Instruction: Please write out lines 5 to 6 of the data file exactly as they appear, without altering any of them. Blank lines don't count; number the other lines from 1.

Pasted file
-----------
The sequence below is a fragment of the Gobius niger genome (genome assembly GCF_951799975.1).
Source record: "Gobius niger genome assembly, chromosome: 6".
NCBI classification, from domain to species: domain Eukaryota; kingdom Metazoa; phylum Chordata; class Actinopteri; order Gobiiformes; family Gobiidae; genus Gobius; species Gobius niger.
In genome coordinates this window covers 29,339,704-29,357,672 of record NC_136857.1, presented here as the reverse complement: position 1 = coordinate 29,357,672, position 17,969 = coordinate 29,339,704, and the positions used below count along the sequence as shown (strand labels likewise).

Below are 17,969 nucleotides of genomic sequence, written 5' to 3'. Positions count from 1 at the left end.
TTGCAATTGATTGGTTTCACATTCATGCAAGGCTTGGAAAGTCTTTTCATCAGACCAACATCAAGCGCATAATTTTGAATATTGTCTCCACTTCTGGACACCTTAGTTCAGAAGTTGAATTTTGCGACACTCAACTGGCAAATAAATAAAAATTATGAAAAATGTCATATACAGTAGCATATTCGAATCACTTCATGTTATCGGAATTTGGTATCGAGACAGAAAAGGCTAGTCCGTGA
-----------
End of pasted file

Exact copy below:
Below are 17,969 nucleotides of genomic sequence, written 5' to 3'. Positions count from 1 at the left end.
TTGCAATTGATTGGTTTCACATTCATGCAAGGCTTGGAAAGTCTTTTCATCAGACCAACATCAAGCGCATAATTTTGAATATTGTCTCCACTTCTGGACACCTTAGTTCAGAAGTTGAATTTTGCGACACTCAACTGGCAAATAAATAAAAATTATGAAAAATGTCATATACAGTAGCATATTCGAATCACTTCATGTTATCGGAATTTGGTATCGAGACAGAAAAGGCTAGTCCGTGA